Editor’s note: Chaplain Norris has written a two part column celebrating the Christian culture of the Easter Season.
He’d already seen how skittish and squirmy his students became when asked to confront their fears and declare their allegiance to spiritual causes. So tonight, as he stepped into his favorite garden retreat, he knew things would not likely be different.
Yet tonight was different for him. The sorrow he carried these days was crushing the life out of him and he needed time to align himself again to the light that had illuminated so much of his enigmatic path. He needed some time alone to pray to his father.
But first, he needed to get his students focused. “Stay there,” he said, pointing to a tree that would likely hide their gloom, “and pray for me.”
Finding his solitary place, his heart began to express his real grief. “Why isn’t there another way?” he reasoned, like a child begging his father to take a less difficult way down a frightful mountain trail.
“I’ll do this thing, but why must I do it alone?” Soon, the blood seeping from his forehead made it obvious that it wasn’t the physical pain that he feared, it was the torture of the betrayal.
He returned to his disciples and found them sleeping. Prayer seemed like such an easy request, yet they betrayed him even in that. Three times he asked them to pray and each time he returned and found them sleeping.
It didn’t seem like he was asking so much, and yet it was more than they were willing to give him. It hurt, and in his pain he felt angry thoughts rise in him “Why couldn’t they get this much right?”
After all, he wasn’t asking them to pray publicly.
He was reasonable. He knew that publicly revealing your allegiance to anyone but the occupying army could get a man crucified – and these days the countryside was littered with crosses.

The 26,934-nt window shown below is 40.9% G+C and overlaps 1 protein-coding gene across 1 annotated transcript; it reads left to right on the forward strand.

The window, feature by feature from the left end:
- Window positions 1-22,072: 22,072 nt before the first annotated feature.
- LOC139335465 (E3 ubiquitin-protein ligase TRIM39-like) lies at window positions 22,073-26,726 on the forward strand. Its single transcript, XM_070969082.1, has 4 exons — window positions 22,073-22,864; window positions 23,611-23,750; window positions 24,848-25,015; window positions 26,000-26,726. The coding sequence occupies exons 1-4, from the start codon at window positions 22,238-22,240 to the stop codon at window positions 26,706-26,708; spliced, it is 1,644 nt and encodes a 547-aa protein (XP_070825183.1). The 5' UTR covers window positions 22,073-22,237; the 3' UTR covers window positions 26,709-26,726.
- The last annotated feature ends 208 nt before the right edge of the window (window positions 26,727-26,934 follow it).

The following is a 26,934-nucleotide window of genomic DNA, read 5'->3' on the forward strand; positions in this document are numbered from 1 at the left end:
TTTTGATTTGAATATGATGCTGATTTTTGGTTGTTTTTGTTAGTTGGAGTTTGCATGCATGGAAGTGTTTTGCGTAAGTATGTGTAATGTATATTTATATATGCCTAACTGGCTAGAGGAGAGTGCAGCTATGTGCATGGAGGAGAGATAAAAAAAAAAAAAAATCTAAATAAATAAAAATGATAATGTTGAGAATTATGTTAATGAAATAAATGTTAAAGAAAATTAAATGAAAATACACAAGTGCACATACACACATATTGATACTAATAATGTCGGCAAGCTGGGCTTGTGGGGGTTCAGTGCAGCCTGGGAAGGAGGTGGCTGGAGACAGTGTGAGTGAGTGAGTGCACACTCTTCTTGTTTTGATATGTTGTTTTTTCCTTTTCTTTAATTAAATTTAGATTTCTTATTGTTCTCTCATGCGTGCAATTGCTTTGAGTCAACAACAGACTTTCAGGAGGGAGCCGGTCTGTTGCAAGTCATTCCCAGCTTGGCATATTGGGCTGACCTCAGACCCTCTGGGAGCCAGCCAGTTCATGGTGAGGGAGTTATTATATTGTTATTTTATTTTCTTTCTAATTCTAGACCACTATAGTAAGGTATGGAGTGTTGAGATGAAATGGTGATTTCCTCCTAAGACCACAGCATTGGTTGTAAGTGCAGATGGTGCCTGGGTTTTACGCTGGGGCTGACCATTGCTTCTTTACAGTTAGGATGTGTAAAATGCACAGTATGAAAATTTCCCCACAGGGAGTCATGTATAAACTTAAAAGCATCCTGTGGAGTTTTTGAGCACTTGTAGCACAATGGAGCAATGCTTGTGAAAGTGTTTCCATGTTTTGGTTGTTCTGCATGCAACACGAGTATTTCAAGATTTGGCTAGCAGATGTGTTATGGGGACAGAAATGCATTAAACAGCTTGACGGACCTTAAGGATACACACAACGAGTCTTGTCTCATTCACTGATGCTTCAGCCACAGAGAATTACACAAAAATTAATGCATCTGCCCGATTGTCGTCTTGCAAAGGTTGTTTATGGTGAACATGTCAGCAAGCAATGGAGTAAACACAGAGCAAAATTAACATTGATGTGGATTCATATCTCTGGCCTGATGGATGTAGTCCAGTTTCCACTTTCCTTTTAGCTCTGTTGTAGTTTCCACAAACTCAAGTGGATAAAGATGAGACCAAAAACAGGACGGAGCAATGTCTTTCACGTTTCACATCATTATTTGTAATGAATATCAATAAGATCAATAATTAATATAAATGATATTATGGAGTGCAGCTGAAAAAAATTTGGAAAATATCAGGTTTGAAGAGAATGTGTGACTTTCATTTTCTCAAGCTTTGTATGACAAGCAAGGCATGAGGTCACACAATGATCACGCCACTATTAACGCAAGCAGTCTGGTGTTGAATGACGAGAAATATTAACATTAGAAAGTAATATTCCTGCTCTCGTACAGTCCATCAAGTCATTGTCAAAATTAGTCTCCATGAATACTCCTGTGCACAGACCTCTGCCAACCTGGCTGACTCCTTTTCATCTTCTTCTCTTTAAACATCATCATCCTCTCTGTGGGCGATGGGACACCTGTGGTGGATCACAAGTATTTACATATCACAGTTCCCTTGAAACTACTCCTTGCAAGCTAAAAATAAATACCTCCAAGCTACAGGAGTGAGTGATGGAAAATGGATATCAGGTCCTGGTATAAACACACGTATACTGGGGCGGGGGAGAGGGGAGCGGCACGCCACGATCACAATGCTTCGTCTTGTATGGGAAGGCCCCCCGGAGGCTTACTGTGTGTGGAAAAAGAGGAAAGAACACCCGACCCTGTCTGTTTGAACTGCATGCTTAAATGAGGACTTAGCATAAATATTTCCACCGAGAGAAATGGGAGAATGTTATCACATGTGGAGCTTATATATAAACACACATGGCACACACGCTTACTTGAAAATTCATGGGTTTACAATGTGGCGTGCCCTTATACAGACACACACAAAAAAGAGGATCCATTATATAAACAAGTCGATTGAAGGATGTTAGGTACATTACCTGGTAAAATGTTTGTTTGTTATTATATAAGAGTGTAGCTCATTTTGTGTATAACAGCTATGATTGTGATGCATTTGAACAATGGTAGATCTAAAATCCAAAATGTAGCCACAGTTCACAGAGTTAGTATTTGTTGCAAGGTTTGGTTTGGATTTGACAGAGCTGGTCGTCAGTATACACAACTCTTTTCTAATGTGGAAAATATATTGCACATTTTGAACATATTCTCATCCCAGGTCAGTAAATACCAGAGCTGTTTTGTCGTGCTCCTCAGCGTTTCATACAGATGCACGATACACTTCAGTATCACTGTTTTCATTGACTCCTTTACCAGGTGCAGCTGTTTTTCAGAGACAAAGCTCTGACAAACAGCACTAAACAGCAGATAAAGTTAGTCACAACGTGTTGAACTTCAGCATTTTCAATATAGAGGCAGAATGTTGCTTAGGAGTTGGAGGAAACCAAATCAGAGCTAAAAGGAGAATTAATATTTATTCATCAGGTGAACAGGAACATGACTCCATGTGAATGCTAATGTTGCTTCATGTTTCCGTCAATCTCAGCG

Yet, for the man caught between alternative allegiances, there was but one hope of avoiding the cross – the path of betrayal.
And that’s exactly the path the man carrying the torch had chosen for himself as he approached the garden petitioner and laid a kiss on his face. Betrayal masked in a kiss was no softer than iron in a glove, and he recoiled in the blow to his soul as the accompanying soldiers bound his hands.
Over the next three days his captors beat him. But nothing in the sting of the whip could match the hurt in the betraying claim of his most beloved student – “I don’t know this man!” Then, not even the rooster crows could mask the volume in which his student violently swore, “Look damn it, I tell you I’ve never even seen this fool!”
Then, finally, they dragged him to a skullish-looking place that stunk of the dying hopes of other revolutionaries, missionaries, and contraries. They erected the cross high over the curious crowd. He could see everything, yet he saw nothing – at least nothing of the ones who swore they’d follow him to his death.
Now, even as the crowd formed to watch his death, so did the demons – or whatever you call darkness. They were there with their cackling cries for his remaining carcass. The scent of betrayal whet their appetite like chum to circling sharks.
Then the sky went black and he sensed the evaporation of hope. The presence he called “Abba” or “Daddy” vanished.
“Daddy, Daddy,” he cried, whimpering at first. Then, suddenly his whimpers built into a screaming crescendo. “You’ve betrayed me too!”
It was over. Betrayed. Betrayed to his dying breath.
Was this what death felt like? So alone. So nothing. So betrayed of hope.
(Continued next week.)